Thursday, February 26, 2009

2009 Calendars

Over the past several years I have enjoyed contributing to various calendars. It's always fun to walk in the store and see your own work on display, and a special feeling to know your work is appreciated enough to be invited into someone's home or office.

Well, this last year marked the first year of producing my very own wall calendars - Wild West & Reflections. Both of these calendars offer a collection of my images from all over the Western U.S. and Canada. What a fun project!

These calendars have been distributed widely in both retail and online stores such as, Barnes & Noble, Half Price Books, sporting goods stores, etc.

Now that we are nearing March, most retailers are closing these out and deals are to be had! Unfortunately, availability is no longer guaranteed.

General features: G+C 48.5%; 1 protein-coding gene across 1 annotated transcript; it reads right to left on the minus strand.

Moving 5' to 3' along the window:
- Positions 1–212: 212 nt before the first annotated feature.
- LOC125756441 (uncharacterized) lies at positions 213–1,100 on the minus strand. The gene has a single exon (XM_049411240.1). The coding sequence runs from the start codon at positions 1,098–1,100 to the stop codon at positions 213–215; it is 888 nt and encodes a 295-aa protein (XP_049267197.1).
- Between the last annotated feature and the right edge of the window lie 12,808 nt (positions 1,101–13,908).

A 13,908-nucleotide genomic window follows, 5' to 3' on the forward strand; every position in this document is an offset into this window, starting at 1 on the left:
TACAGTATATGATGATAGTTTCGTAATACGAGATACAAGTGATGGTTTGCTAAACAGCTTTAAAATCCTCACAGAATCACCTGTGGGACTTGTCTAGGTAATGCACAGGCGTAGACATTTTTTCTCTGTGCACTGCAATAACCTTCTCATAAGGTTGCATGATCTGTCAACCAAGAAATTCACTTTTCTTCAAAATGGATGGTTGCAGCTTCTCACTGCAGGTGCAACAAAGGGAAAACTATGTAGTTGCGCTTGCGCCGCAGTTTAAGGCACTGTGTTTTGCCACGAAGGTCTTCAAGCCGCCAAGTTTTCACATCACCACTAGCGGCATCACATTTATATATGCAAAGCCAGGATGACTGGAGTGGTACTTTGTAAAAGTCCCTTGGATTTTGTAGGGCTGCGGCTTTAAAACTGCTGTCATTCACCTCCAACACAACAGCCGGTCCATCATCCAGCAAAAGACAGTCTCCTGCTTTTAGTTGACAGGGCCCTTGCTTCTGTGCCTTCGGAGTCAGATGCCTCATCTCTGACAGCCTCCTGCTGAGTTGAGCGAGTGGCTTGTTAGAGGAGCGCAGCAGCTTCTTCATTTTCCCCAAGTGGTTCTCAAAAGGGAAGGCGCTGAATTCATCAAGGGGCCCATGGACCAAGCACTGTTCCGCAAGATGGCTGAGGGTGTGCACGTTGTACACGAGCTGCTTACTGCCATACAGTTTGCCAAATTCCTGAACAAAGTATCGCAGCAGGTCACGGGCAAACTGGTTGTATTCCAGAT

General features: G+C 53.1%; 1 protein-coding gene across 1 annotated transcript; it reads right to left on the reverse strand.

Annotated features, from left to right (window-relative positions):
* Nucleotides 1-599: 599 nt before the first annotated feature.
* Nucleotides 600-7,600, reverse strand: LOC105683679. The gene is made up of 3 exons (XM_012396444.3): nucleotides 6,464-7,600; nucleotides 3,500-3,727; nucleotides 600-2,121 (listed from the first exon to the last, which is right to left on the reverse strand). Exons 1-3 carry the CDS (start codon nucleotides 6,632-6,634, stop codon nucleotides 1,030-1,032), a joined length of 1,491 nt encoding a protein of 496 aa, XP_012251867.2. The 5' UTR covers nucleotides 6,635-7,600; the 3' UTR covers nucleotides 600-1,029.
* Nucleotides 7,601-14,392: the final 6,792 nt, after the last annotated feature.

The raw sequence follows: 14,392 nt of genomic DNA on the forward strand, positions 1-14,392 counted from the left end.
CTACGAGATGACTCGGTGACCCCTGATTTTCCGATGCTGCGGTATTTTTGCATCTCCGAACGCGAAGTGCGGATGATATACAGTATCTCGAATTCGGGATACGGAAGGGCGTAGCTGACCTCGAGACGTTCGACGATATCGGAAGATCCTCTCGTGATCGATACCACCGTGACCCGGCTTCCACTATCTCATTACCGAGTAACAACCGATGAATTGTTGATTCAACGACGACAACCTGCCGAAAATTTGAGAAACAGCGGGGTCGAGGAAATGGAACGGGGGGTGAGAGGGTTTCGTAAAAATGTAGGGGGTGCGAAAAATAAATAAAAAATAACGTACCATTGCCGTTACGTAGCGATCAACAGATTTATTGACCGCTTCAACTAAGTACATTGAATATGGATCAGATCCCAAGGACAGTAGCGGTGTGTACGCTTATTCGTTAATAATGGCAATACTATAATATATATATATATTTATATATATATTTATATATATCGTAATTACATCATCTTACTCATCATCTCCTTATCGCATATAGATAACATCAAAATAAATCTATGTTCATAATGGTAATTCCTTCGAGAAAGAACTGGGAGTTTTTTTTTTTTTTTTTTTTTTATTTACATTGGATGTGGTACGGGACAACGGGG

The good news is that we still have a few calendars left! You may view and purchase calendars at a reduced price of $7.00 plus S&H (Reg. price $12.99) by visiting our web site.

Supplies are limited to stock on hand, so once they are gone, they are gone. These calendars are wrapped, but I can peel away a small corner and sign them upon request - let me know!

Tuesday, February 17, 2009

New Business Card

You know it has been a slow week when I write about my new business cards! Actually, I thought it would be a great opportunity to plug ADG Printing in Lynnwood, WA. They have been my business card and postcard source now for many years. Their quality and competitive pricing keeps me coming back!

This particular image was taken just last fall (yes, fall) on a backpacking trip to High Divide in Olympic National Park with my good friend David Crowe. It was a strange year in the Pacific Northwest. The flower show was quite late and lasted into the emergence of fall colors. I actually have a photograph of a single glacier lily (one of the first flowers to bloom in the high country) next to a red huckleberry plant!

Sunday, February 8, 2009

Nisqually National Wildlife Refuge